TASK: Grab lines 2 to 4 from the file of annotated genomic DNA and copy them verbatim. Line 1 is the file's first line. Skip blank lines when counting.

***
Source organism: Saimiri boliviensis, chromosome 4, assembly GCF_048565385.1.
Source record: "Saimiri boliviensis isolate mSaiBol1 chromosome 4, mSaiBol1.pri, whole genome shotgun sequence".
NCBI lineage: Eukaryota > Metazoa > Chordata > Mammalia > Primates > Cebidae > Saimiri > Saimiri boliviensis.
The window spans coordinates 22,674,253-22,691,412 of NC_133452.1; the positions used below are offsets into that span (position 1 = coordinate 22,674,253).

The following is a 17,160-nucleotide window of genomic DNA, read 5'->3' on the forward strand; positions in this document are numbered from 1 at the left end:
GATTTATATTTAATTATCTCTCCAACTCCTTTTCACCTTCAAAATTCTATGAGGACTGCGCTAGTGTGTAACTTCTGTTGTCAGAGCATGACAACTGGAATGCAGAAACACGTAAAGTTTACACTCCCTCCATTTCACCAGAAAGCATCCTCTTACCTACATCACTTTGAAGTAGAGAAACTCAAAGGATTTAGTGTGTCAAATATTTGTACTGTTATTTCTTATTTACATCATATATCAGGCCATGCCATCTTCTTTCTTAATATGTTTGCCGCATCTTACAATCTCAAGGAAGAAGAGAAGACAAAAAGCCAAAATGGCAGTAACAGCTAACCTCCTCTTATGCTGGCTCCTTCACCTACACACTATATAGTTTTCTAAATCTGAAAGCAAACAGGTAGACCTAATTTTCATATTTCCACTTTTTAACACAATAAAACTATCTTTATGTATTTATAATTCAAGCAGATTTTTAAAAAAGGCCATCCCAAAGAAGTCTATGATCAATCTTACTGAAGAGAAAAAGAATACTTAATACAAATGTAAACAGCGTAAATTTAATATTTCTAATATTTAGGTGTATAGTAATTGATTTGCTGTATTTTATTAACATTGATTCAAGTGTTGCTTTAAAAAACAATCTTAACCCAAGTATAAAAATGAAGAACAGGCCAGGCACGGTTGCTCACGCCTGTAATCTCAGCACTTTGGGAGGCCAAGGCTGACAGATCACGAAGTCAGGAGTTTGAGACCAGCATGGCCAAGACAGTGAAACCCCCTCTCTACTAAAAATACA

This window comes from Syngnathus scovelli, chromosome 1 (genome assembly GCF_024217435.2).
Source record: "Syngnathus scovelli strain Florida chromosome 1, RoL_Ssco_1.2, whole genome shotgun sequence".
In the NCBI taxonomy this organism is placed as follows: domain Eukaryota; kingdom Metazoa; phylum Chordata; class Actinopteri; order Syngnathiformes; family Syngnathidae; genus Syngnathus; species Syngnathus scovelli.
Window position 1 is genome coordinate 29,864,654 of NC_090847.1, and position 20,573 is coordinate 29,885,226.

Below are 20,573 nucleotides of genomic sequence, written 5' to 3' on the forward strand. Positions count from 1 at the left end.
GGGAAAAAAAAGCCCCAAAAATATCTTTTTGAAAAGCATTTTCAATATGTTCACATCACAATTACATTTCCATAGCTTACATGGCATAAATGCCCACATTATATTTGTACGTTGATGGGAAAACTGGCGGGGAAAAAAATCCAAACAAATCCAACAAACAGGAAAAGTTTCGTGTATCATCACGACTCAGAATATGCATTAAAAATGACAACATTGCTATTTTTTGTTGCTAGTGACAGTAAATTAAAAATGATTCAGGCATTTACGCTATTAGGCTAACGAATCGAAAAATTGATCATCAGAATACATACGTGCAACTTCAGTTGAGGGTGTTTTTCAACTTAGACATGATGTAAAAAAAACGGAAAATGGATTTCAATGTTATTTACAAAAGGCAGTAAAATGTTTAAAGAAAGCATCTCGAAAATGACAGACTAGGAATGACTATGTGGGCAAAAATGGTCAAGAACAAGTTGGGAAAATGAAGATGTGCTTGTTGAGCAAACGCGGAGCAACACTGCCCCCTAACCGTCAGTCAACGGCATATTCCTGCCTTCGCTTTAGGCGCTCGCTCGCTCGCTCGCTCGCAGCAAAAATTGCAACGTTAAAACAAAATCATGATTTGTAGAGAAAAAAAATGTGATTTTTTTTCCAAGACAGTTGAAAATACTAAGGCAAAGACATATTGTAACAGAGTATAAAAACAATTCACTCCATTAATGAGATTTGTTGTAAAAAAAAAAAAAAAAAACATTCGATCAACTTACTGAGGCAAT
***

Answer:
Source record: "Saimiri boliviensis isolate mSaiBol1 chromosome 4, mSaiBol1.pri, whole genome shotgun sequence".
NCBI lineage: Eukaryota > Metazoa > Chordata > Mammalia > Primates > Cebidae > Saimiri > Saimiri boliviensis.
The window spans coordinates 22,674,253-22,691,412 of NC_133452.1; the positions used below are offsets into that span (position 1 = coordinate 22,674,253).